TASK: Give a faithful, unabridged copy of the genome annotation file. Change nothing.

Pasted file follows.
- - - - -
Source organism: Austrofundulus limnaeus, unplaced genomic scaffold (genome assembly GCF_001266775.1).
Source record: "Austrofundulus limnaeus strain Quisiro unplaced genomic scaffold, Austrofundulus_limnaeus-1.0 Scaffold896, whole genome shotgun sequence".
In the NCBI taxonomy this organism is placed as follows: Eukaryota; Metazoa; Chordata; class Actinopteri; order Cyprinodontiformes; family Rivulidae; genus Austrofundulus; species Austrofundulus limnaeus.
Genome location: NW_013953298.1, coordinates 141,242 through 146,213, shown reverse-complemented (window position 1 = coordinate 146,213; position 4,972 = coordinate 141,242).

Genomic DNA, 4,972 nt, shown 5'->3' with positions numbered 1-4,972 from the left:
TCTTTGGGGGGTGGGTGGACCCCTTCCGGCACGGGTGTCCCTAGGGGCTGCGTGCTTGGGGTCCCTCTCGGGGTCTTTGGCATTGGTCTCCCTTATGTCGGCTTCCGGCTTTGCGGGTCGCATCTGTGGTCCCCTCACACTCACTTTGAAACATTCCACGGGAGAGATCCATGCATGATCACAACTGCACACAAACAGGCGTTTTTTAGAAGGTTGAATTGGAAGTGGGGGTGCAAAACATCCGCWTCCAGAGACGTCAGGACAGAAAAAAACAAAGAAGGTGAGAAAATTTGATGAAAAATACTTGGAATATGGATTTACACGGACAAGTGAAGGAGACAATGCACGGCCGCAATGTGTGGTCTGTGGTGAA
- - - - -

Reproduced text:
Source organism: Austrofundulus limnaeus, unplaced genomic scaffold (genome assembly GCF_001266775.1).
Source record: "Austrofundulus limnaeus strain Quisiro unplaced genomic scaffold, Austrofundulus_limnaeus-1.0 Scaffold896, whole genome shotgun sequence".
In the NCBI taxonomy this organism is placed as follows: Eukaryota; Metazoa; Chordata; class Actinopteri; order Cyprinodontiformes; family Rivulidae; genus Austrofundulus; species Austrofundulus limnaeus.
Genome location: NW_013953298.1, coordinates 141,242 through 146,213, shown reverse-complemented (window position 1 = coordinate 146,213; position 4,972 = coordinate 141,242).

Genomic DNA, 4,972 nt, shown 5'->3' with positions numbered 1-4,972 from the left:
TCTTTGGGGGGTGGGTGGACCCCTTCCGGCACGGGTGTCCCTAGGGGCTGCGTGCTTGGGGTCCCTCTCGGGGTCTTTGGCATTGGTCTCCCTTATGTCGGCTTCCGGCTTTGCGGGTCGCATCTGTGGTCCCCTCACACTCACTTTGAAACATTCCACGGGAGAGATCCATGCATGATCACAACTGCACACAAACAGGCGTTTTTTAGAAGGTTGAATTGGAAGTGGGGGTGCAAAACATCCGCWTCCAGAGACGTCAGGACAGAAAAAAACAAAGAAGGTGAGAAAATTTGATGAAAAATACTTGGAATATGGATTTACACGGACAAGTGAAGGAGACAATGCACGGCCGCAATGTGTGGTCTGTGGTGAA